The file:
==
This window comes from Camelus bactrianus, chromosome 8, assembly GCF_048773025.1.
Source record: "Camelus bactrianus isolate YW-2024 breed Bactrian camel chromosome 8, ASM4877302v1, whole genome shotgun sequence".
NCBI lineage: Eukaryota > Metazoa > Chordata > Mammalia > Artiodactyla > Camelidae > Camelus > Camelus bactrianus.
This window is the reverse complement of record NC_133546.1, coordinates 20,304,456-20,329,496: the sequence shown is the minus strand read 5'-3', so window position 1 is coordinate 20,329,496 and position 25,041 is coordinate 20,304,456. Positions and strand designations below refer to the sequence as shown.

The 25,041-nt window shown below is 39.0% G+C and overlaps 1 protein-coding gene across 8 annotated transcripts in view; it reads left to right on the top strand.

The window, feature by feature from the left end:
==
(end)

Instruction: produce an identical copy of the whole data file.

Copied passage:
This window comes from Camelus bactrianus, chromosome 8, assembly GCF_048773025.1.
Source record: "Camelus bactrianus isolate YW-2024 breed Bactrian camel chromosome 8, ASM4877302v1, whole genome shotgun sequence".
NCBI lineage: Eukaryota > Metazoa > Chordata > Mammalia > Artiodactyla > Camelidae > Camelus > Camelus bactrianus.
This window is the reverse complement of record NC_133546.1, coordinates 20,304,456-20,329,496: the sequence shown is the minus strand read 5'-3', so window position 1 is coordinate 20,329,496 and position 25,041 is coordinate 20,304,456. Positions and strand designations below refer to the sequence as shown.

The 25,041-nt window shown below is 39.0% G+C and overlaps 1 protein-coding gene across 8 annotated transcripts in view; it reads left to right on the top strand.

The window, feature by feature from the left end: